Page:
Gwyn Guenther of theWheelerReport.com reported on her podcast (Wheelercast #8) that because of scheduling conflicts the budget-writing Joint Finance Committee (JFC) will likely not be able to meet again to take up the remaining parts of the state budget and the Foxconn incentive bill until the week of August 21st. Summer post-budget is typically when many lawmakers are on family vacations or travelling to national conferences to network with colleagues from other states.
While the GOP Senate and Assembly have disagreed on whether the budget or Foxconn bill should be taken up first, it is likely that both will move forward concurrently.
The state Senate’s K-12 funding package unveiled on July 18 (see previous post) contains an especially troubling referendum-related provision that has not been previously considered by the Legislature. The July 18 package was the first time it was made public.
The provision specifically targets low-property-wealth-per-pupil districts and impacts their ability to receive state aid. As described in the Senate package, going forward, it would exclude from “shared cost” any amount levied by a district in a prior year for either operating or debt service costs that were authorized by a referendum if doing so would not increase the district’s equalization aid entitlement. The provision first applies to referenda held after the budget bill becomes law. Continue reading Senate K-12 Provision Would Disadvantage Poorer School Districts, Distort Key Principle of Equalization Aid Formula
At a Capitol press conference, Senate Republicans today released key details behind their budget proposal and a set of memos from the nonpartisan Legislative Fiscal Bureau summarizing the plan.
Senate Majority Leader Scott Fitzgerald (R-Juneau) said that the Senate GOP proposal includes all actions taken by the Joint Finance Committee (JFC) through June 15, plus what his caucus worked on as well as the agreements the Senate has reached with the Assembly on K-12 funding. Fitzgerald sent a letter to Assembly Speaker Robin Vos asking for the Assembly GOP’s response to the Senate proposal in the hope that the JFC can meet and complete all outstanding issues in one session.
Milwaukee Journal Sentinel: Latest state budget plan increases money for schools, but local taxpayers share costs
Among the key K-12 provisions affecting public schools are the following: Continue reading State Senate Republicans Unveil Budget Plan
The WASB Summer Leadership Institute is this Friday & Saturday (July 14-15) in Green Bay. The event will kick off with a networking dinner and inspiring keynote speaker and former Packer George E. Koonce, Jr. on Friday evening. Saturday will feature three tracks of programming focusing on:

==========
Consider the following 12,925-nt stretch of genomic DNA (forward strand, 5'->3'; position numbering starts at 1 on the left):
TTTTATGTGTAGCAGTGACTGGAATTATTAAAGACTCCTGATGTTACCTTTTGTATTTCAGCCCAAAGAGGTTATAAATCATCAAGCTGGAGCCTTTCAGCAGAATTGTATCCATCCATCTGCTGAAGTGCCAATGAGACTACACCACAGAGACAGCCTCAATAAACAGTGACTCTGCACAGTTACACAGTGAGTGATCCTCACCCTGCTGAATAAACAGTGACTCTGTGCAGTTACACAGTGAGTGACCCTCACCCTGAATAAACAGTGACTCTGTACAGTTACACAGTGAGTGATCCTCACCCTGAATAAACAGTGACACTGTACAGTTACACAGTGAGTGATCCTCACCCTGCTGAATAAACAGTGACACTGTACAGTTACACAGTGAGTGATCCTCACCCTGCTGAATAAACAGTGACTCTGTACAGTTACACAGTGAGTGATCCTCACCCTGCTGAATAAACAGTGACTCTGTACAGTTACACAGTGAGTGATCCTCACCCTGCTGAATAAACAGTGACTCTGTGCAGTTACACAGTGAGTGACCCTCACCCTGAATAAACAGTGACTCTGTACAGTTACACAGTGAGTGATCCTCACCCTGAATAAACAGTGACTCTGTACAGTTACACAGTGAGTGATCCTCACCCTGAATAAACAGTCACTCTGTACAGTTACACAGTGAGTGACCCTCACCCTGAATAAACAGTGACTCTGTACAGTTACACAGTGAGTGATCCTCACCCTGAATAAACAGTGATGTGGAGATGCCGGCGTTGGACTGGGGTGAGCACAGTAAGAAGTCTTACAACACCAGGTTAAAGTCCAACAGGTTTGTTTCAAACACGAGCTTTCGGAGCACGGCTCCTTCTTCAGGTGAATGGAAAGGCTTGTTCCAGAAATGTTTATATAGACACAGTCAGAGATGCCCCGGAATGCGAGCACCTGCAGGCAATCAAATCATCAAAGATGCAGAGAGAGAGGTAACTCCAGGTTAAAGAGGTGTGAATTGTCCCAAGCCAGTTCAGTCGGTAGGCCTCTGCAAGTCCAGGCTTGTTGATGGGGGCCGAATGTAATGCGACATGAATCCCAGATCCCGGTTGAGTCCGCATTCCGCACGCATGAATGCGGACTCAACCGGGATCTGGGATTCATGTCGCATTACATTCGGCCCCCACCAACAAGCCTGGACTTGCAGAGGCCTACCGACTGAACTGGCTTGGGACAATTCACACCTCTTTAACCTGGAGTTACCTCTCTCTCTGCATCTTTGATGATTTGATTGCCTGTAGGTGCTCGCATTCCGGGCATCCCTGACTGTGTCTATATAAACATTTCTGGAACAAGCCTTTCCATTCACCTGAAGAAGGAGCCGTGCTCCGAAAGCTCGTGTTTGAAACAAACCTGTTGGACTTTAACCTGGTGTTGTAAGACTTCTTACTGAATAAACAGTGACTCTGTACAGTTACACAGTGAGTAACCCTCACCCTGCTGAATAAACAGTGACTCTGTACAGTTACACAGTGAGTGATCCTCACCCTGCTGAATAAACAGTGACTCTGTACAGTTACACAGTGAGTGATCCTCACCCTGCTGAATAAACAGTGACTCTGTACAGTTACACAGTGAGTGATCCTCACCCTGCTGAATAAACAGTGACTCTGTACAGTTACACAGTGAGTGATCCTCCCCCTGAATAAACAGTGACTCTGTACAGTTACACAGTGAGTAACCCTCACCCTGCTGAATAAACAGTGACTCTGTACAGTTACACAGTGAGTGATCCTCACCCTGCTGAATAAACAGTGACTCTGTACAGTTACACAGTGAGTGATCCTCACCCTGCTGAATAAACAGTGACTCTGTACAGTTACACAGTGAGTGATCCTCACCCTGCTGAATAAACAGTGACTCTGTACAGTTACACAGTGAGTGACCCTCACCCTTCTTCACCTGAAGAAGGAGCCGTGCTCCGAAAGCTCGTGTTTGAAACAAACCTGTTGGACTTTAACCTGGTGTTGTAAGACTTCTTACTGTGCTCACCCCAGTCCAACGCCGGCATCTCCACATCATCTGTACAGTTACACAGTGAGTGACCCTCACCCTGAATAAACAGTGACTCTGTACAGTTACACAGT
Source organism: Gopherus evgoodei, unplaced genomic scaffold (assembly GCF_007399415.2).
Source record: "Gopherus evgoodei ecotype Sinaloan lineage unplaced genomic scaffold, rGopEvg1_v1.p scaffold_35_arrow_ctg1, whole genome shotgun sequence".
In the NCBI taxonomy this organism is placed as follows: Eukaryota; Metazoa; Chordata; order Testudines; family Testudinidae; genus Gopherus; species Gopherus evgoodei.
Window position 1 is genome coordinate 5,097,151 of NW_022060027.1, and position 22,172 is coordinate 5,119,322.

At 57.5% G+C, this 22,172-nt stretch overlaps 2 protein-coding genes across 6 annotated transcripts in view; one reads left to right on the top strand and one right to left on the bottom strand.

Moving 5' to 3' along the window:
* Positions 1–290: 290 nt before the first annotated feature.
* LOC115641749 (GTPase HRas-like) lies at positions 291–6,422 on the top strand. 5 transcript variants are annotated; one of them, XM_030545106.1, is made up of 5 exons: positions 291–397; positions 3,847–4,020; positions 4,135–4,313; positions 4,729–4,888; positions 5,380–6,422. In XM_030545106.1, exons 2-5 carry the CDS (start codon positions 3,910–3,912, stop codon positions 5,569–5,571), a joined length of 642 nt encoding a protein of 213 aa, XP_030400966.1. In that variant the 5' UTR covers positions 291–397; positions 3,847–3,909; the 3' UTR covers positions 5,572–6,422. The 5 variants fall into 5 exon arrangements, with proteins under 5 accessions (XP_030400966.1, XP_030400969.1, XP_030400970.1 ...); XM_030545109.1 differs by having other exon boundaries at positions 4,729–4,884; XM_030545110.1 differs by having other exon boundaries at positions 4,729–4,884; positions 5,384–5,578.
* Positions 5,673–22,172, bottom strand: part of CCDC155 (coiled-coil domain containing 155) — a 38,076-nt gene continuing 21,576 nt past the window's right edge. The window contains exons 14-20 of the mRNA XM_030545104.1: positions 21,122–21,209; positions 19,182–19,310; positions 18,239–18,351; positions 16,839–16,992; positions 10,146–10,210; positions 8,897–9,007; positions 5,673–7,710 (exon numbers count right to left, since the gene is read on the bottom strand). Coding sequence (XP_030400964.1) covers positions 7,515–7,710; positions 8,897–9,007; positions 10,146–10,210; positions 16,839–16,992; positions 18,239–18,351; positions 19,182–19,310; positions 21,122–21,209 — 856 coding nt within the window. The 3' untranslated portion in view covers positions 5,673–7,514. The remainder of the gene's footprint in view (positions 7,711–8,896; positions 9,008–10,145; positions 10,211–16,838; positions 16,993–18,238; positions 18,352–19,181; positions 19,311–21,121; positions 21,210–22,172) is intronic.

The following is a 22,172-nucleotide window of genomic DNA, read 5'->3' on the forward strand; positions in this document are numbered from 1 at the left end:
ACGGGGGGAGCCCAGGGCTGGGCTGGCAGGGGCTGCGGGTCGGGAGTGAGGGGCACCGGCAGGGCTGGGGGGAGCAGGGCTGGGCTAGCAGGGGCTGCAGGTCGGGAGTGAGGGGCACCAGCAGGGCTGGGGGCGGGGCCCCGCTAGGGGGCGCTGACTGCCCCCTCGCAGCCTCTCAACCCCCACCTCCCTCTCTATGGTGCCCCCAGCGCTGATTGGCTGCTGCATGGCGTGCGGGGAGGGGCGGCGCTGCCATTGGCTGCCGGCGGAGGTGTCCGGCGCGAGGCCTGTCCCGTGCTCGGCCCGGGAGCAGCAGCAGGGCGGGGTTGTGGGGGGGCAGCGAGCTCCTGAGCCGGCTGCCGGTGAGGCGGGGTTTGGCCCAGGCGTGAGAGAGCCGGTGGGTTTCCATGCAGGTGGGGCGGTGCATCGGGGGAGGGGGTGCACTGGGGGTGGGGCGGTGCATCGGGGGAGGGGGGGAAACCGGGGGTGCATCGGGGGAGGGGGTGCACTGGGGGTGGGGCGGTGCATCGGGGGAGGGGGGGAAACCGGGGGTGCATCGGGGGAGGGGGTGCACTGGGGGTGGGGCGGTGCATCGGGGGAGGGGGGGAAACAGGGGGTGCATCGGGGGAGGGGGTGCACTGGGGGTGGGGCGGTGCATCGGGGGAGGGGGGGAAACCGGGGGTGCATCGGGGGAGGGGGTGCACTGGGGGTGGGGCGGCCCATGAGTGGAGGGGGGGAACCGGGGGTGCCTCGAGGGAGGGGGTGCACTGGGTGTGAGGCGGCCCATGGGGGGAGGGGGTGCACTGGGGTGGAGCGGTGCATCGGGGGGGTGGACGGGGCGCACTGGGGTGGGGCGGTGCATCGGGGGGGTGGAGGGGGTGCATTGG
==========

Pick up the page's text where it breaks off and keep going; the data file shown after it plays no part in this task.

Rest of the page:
–the fundamentals of board governance for members in their first term of office;
–advanced board governance for more experienced members; and
–a mix of popular topics featuring engagement at each level – with fellow board members, students, staff and the community.
At the conclusion of the event, all tracks will conclude with a legislative/budget update from Government Relations Director Dan Rossmiller. Dan will share details of what Capitol sources indicate the Senate and Assembly have agreed on (as well as predictions on what they are likely to agree on) and will be included in the Joint Finance Committee K-12 budget. Will the Governor’s proposed per pupil aid increases survive intact? What about help for low-spending districts? Sparsity aid? Voucher expansion? Attend the legislative/budget update session at 2:30 p.m. to find out.
Looking forward to seeing you this weekend in Green Bay!
The state budget impasse continues as Senate and Assembly GOP leaders continue to disagree on the amount of borrowing for road projects. Gov. Walker issued a letter to GOP legislative leaders proposing a compromise deal based on procuring additional Federal dollars to help fund highway projects. According to the Wisconsin State Journal, on the K-12 front it appears the sides are a lot closer to reaching a deal:
“An agreement among lawmakers could be near on another budget sticking point — funding for K-12 schools, Senate Majority Leader Scott Fitzgerald said Thursday. Fitzgerald, R-Juneau, said it’s possible the Legislature’s budget committee could reconvene soon, for the first time in nearly a month, to take up school funding.” Continue reading Budget Impasse Continues but K-12 Agreement May Be Close
As required by law, the Department of Public Instruction (DPI) today released July 1 estimates of general aid to be received by school districts in 2017-18. These estimates are subject to change but can be instructive for budget and planning purposes. Official general aid amounts are certified on October 15.
From the Department of Public Instruction (DPI):
“A little over half of Wisconsin public school districts will receive less general aid in the 2017-18 school year than they did for the 2016-17 school year according to estimates released today by the Department of Public Instruction. Continue reading DPI Releases July 1 General Aid Estimate
The newest Marquette Law School Poll was released by Prof. Charles Franklin (pictured) on June 28 and it asked state residents what were their top priorities for additional state spending among major state budget items. K-12 education clearly stood out as the top state budget priority:
Continue reading MU Law Poll: K-12 Education Top Budget Priority